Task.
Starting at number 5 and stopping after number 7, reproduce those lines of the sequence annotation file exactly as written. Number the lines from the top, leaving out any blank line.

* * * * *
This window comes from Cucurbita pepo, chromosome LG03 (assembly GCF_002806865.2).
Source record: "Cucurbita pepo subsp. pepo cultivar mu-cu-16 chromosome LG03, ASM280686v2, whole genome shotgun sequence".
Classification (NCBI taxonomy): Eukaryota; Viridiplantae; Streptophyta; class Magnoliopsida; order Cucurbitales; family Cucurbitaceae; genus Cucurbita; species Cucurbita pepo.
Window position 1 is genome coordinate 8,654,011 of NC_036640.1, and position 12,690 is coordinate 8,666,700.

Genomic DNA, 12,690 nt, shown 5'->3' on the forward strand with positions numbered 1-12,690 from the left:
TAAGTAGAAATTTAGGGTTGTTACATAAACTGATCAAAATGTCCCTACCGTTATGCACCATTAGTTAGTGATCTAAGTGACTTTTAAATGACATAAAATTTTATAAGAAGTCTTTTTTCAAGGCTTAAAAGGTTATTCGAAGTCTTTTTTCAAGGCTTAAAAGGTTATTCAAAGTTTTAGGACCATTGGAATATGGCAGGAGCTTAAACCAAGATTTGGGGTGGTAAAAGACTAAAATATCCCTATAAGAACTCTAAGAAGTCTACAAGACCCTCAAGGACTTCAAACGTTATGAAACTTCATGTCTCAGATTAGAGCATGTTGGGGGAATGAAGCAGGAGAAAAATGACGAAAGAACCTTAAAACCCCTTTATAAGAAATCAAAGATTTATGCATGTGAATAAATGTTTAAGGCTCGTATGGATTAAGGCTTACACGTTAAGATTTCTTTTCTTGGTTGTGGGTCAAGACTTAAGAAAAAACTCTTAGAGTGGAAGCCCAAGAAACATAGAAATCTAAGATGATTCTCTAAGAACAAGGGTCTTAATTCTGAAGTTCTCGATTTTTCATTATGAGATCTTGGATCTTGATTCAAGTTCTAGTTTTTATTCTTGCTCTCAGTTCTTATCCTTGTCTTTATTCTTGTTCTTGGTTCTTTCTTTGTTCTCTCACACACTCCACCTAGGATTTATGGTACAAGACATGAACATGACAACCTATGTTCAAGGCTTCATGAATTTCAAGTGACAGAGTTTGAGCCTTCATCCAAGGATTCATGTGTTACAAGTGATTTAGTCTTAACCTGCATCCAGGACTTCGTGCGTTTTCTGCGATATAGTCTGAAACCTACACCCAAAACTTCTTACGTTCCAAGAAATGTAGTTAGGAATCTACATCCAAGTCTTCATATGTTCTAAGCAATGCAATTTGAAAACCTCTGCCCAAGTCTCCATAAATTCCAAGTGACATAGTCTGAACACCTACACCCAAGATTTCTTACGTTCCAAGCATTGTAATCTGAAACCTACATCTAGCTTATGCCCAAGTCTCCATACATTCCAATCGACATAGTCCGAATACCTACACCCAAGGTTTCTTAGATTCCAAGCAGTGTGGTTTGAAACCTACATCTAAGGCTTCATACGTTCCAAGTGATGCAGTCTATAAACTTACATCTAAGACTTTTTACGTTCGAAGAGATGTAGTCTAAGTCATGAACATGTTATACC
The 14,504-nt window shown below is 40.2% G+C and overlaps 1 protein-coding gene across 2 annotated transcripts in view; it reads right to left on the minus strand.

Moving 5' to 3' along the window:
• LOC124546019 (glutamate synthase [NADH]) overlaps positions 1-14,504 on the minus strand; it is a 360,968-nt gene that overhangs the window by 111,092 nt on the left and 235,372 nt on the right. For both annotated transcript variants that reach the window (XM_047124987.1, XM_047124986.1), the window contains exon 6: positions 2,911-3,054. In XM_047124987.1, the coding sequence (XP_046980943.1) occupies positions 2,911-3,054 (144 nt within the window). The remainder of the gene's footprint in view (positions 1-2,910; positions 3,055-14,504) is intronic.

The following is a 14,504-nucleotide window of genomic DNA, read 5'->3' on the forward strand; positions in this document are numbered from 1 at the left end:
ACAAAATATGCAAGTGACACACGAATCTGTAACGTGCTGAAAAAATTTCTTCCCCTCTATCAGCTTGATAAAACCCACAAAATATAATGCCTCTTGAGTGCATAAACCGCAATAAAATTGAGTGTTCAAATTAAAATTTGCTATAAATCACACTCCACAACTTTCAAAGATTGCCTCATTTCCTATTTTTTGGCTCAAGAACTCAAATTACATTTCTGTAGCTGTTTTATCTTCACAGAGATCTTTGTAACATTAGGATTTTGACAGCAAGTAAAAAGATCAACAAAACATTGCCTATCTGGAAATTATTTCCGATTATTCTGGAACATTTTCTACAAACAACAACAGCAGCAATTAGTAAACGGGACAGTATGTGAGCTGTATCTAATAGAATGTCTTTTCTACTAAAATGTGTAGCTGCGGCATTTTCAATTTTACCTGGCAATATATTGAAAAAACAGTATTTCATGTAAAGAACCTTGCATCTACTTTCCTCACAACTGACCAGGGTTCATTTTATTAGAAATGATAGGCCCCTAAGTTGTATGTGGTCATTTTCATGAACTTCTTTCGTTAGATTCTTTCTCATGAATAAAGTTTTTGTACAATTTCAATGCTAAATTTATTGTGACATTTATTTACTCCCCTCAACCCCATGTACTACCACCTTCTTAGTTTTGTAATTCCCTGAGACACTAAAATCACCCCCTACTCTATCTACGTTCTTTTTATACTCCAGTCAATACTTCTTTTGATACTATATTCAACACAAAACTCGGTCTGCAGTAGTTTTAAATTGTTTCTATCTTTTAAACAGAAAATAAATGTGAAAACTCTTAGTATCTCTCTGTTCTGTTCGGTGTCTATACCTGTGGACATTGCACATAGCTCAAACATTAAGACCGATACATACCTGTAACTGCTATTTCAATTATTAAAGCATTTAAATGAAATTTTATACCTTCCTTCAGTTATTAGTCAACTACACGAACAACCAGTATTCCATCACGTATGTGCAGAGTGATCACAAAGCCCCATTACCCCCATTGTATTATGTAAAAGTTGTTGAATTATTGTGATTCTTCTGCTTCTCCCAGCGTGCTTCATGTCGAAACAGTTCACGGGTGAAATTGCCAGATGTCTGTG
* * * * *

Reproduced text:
Genomic DNA, 12,690 nt, shown 5'->3' on the forward strand with positions numbered 1-12,690 from the left:
TAAGTAGAAATTTAGGGTTGTTACATAAACTGATCAAAATGTCCCTACCGTTATGCACCATTAGTTAGTGATCTAAGTGACTTTTAAATGACATAAAATTTTATAAGAAGTCTTTTTTCAAGGCTTAAAAGGTTATTCGAAGTCTTTTTTCAAGGCTTAAAAGGTTATTCAAAGTTTTAGGACCATTGGAATATGGCAGGAGCTTAAACCAAGATTTGGGGTGGTAAAAGACTAAAATATCCCTATAAGAACTCTAAGAAGTCTACAAGACCCTCAAGGACTTCAAACGTTATGAAACTTCATGTCTCAGATTAGAGCATGTTGGGGGAATGAAGCAGGAGAAAAATGACGAAAGAACCTTAAAACCCCTTTATAAGAAATCAAAGATTTATGCATGTGAATAAATGTTTAAGGCTCGTATGGATTAAGGCTTACACGTTAAGATTTCTTTTCTTGGTTGTGGGTCAAGACTTAAGAAAAAACTCTTAGAGTGGAAGCCCAAGAAACATAGAAATCTAAGATGATTCTCTAAGAACAAGGGTCTTAATTCTGAAGTTCTCGATTTTTCATTATGAGATCTTGGATCTTGATTCAAGTTCTAGTTTTTATTCTTGCTCTCAGTTCTTATCCTTGTCTTTATTCTTGTTCTTGGTTCTTTCTTTGTTCTCTCACACACTCCACCTAGGATTTATGGTACAAGACATGAACATGACAACCTATGTTCAAGGCTTCATGAATTTCAAGTGACAGAGTTTGAGCCTTCATCCAAGGATTCATGTGTTACAAGTGATTTAGTCTTAACCTGCATCCAGGACTTCGTGCGTTTTCTGCGATATAGTCTGAAACCTACACCCAAAACTTCTTACGTTCCAAGAAATGTAGTTAGGAATCTACATCCAAGTCTTCATATGTTCTAAGCAATGCAATTTGAAAACCTCTGCCCAAGTCTCCATAAATTCCAAGTGACATAGTCTGAACACCTACACCCAAGATTTCTTACGTTCCAAGCATTGTAATCTGAAACCTACATCTAGCTTATGCCCAAGTCTCCATACATTCCAATCGACATAGTCCGAATACCTACACCCAAGGTTTCTTAGATTCCAAGCAGTGTGGTTTGAAACCTACATCTAAGGCTTCATACGTTCCAAGTGATGCAGTCTATAAACTTACATCTAAGACTTTTTACGTTCGAAGAGATGTAGTCTAAGTCATGAACATGTTATACC
The 14,504-nt window shown below is 40.2% G+C and overlaps 1 protein-coding gene across 2 annotated transcripts in view; it reads right to left on the minus strand.